room left him by his mother who died in August 1874. His mother is buried at Calvary Cemetery.
|In 1875, Fr. Drumgoole established the St. Joseph's Union to support the lodging house with
union dues of 25 cents a year. He also published a magazine called “The Homeless Child” so he
could gain the interest of prospective members. The buildings he had were inadequate with a
rental cost of $4,000 a year, but had already sheltered 10,000 children and more than 1000 of
them had been prepared for First Communion. Fr. Drumgoole was firmly resolved that no
building would be begun until he had all the money in hand necessary for its completion so there
would be no debts. He would collect funds quickly by holding a bazaar with prizes, lottery, and
concerts. It was held in Ferraro’s Assembly Room on 14 Street. 62,000 tickets were sold at 25
In July 1877, appeared Volume I, Number 1, of “The Homeless Child and Messenger of St.
Joseph’s Union” magazine written and/or edited by Fr. Drumgoole.
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|He was one of the first commuters between SI and Manhattan. Ferries like the Southfield
crisscrossed lower New York Bay, linking Manhattan and Staten Island. Father Drumgoole was a
familiar figure on their decks.
|He kept his usual routine of spending alternate days at the City House and at Mount Loretto. On
Sunday, March 11, 1888, he boarded the train at Pleasant Plains. The rain turned into snow then
into a real blizzard. At St. George he learned he could go no further, because no ferries would go
to NYC until the storm was over. He decided to return to Mount Loretto, but the train was no longer
running due to the Great Blizzard with wind velocities of 85 miles an hour. He hired a horse and
gig and set out for the Home. How he made it, no one knew. The storm lasted for over three
days. Fr. Drumgoole developed a cold that later progressed into Pneumonia. The train began to
run again on Thursday and he made the trip to the NYC Mission. The following Monday, as he
was preparing to rise at 4:00 am to say mass and he collapsed. He wrote a will leaving
everything he had, real and personal, to the Mission.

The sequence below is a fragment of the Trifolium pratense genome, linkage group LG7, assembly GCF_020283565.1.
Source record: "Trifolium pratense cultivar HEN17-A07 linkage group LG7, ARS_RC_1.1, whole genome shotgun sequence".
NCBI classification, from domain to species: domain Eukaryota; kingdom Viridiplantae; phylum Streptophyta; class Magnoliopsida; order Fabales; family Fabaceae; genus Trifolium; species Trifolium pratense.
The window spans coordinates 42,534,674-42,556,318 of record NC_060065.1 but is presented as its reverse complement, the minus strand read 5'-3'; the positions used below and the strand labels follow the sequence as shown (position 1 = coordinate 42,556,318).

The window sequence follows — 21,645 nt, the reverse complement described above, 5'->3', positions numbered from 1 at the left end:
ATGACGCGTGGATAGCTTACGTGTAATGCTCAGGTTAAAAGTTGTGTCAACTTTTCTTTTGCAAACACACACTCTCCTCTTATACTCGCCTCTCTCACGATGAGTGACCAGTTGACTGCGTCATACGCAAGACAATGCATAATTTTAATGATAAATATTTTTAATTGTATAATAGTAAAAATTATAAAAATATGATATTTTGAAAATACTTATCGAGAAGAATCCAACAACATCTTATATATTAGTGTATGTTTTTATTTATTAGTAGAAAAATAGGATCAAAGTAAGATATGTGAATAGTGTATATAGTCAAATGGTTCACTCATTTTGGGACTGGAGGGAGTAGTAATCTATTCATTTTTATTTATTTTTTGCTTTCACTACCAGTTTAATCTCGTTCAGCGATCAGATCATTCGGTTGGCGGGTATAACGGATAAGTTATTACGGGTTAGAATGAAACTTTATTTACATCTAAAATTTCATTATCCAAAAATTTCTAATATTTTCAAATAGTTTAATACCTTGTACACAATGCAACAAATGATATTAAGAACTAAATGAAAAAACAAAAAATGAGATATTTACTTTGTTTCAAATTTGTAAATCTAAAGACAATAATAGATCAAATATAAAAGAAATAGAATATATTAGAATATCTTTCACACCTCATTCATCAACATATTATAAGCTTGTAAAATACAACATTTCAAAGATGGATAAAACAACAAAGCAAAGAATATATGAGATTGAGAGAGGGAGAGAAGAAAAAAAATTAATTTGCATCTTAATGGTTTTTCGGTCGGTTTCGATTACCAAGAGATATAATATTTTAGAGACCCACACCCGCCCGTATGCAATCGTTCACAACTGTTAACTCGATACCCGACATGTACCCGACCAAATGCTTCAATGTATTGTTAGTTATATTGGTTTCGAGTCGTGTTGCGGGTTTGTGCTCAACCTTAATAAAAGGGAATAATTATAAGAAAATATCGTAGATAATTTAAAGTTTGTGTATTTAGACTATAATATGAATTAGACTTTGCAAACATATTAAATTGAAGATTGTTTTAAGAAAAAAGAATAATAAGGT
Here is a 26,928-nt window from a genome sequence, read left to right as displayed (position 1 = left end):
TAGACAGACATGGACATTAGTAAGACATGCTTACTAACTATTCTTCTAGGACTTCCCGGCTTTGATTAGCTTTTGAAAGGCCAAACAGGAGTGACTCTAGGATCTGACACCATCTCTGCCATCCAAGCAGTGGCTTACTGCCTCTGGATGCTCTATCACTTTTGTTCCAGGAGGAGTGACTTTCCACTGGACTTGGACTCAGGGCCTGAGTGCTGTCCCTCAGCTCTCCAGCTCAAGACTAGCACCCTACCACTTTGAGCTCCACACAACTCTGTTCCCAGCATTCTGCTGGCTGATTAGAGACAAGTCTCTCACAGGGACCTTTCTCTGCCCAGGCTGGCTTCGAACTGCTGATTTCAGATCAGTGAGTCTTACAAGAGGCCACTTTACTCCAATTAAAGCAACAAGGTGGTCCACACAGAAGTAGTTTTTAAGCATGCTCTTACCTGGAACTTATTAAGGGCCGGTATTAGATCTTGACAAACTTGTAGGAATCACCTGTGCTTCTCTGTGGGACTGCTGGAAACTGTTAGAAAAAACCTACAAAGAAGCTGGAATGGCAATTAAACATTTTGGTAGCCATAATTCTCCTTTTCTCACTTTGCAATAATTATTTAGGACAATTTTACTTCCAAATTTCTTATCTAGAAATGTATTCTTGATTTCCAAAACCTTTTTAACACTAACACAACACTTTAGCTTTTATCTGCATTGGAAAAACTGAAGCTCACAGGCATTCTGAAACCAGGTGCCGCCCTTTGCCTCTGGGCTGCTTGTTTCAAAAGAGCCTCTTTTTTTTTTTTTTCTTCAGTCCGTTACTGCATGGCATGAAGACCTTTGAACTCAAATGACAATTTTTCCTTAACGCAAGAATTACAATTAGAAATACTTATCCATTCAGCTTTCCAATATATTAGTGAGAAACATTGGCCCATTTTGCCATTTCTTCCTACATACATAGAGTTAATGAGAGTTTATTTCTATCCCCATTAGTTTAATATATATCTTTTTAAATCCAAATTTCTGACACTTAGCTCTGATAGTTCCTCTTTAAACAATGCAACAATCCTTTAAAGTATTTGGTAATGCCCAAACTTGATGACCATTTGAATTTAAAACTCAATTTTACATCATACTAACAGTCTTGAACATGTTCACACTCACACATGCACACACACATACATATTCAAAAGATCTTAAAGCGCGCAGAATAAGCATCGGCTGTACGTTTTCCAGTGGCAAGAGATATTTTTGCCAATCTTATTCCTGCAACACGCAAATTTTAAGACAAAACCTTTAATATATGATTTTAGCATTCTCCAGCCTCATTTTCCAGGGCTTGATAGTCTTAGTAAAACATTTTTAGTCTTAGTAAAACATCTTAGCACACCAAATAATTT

Fr. Drumgoole died on March 28, 1888, at the age of 72. An estimated 100 thousand people
paid their respects at the Mission and at St. Patrick’s Cathedral. His funeral was held on Easter
Monday and the body was taken to Mount Loretto. A long line of funeral coaches followed the
hearse down 5th Avenue and Broadway to the ferry. At St. George a special train was waiting.
He was buried in a mausoleum on the sloping woodland at Mount Loretto.
A memorial statue was erected in 1894 in from of MIV at Lafayette Place. At the unveiling
ceremony, the Mission Band of 75 members played the music.
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|This statue, 10 feet in height, depicts Fr. Drumgoole with 2 boys on either side of him - a
well-dressed boy reading a book and a ragged boy with his newspapers alongside. The 2 boys
are actually the same boy, named Pat, before and after meeting Fr. Drumgoole. After 25 years, in
1920, the statue was moved to Mount Loretto to stand in the center lawn facing the Church.
A memorial stained glass window was dedicated in 1898 and placed in the Boyside Church.
|In 1941, a highway on SI was named in is honor.
In 1973, P.S. 36 was renamed the Fr. John C. Drumgoole Annadale School.
Father Drumgoole is the unofficial patron saint of the orphans, homeless, and less fortunate.
|Click below to return to the "About Us" page, which has pictures and tells the story of
The Mission of the Immaculate Virgin - Mount Loretto.
|This page last
June 12, 2006.